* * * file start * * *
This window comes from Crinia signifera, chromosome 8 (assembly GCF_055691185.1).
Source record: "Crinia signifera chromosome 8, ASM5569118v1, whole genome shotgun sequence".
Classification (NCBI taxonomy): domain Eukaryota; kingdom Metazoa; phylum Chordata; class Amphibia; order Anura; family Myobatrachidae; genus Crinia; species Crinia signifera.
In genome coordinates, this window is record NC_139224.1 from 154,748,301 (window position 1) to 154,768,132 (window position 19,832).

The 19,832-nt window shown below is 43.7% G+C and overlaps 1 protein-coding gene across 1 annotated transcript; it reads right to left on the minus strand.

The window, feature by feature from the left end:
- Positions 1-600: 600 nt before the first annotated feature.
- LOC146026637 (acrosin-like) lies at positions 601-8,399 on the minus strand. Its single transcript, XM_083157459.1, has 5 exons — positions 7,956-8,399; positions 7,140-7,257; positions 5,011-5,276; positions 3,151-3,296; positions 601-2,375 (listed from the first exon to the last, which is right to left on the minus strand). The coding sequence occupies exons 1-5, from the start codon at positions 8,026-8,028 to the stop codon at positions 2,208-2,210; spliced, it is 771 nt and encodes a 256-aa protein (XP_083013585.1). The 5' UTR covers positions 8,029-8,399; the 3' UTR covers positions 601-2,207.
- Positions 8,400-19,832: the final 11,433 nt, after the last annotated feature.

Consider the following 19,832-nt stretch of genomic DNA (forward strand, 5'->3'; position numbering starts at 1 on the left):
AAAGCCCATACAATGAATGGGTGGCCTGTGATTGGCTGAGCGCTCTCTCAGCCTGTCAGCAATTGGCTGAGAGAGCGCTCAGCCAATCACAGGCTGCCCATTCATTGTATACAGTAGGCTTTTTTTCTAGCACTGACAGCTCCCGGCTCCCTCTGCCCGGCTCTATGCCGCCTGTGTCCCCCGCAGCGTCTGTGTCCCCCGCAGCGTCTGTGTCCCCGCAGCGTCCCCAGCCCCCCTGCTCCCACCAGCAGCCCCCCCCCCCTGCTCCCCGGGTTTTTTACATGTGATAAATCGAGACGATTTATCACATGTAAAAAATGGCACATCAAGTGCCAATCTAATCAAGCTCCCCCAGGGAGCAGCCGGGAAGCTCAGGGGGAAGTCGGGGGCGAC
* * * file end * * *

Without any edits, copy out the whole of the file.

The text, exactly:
This window comes from Crinia signifera, chromosome 8 (assembly GCF_055691185.1).
Source record: "Crinia signifera chromosome 8, ASM5569118v1, whole genome shotgun sequence".
Classification (NCBI taxonomy): domain Eukaryota; kingdom Metazoa; phylum Chordata; class Amphibia; order Anura; family Myobatrachidae; genus Crinia; species Crinia signifera.
In genome coordinates, this window is record NC_139224.1 from 154,748,301 (window position 1) to 154,768,132 (window position 19,832).

The 19,832-nt window shown below is 43.7% G+C and overlaps 1 protein-coding gene across 1 annotated transcript; it reads right to left on the minus strand.

The window, feature by feature from the left end:
- Positions 1-600: 600 nt before the first annotated feature.
- LOC146026637 (acrosin-like) lies at positions 601-8,399 on the minus strand. Its single transcript, XM_083157459.1, has 5 exons — positions 7,956-8,399; positions 7,140-7,257; positions 5,011-5,276; positions 3,151-3,296; positions 601-2,375 (listed from the first exon to the last, which is right to left on the minus strand). The coding sequence occupies exons 1-5, from the start codon at positions 8,026-8,028 to the stop codon at positions 2,208-2,210; spliced, it is 771 nt and encodes a 256-aa protein (XP_083013585.1). The 5' UTR covers positions 8,029-8,399; the 3' UTR covers positions 601-2,207.
- Positions 8,400-19,832: the final 11,433 nt, after the last annotated feature.

Consider the following 19,832-nt stretch of genomic DNA (forward strand, 5'->3'; position numbering starts at 1 on the left):
AAAGCCCATACAATGAATGGGTGGCCTGTGATTGGCTGAGCGCTCTCTCAGCCTGTCAGCAATTGGCTGAGAGAGCGCTCAGCCAATCACAGGCTGCCCATTCATTGTATACAGTAGGCTTTTTTTCTAGCACTGACAGCTCCCGGCTCCCTCTGCCCGGCTCTATGCCGCCTGTGTCCCCCGCAGCGTCTGTGTCCCCCGCAGCGTCTGTGTCCCCGCAGCGTCCCCAGCCCCCCTGCTCCCACCAGCAGCCCCCCCCCCCTGCTCCCCGGGTTTTTTACATGTGATAAATCGAGACGATTTATCACATGTAAAAAATGGCACATCAAGTGCCAATCTAATCAAGCTCCCCCAGGGAGCAGCCGGGAAGCTCAGGGGGAAGTCGGGGGCGAC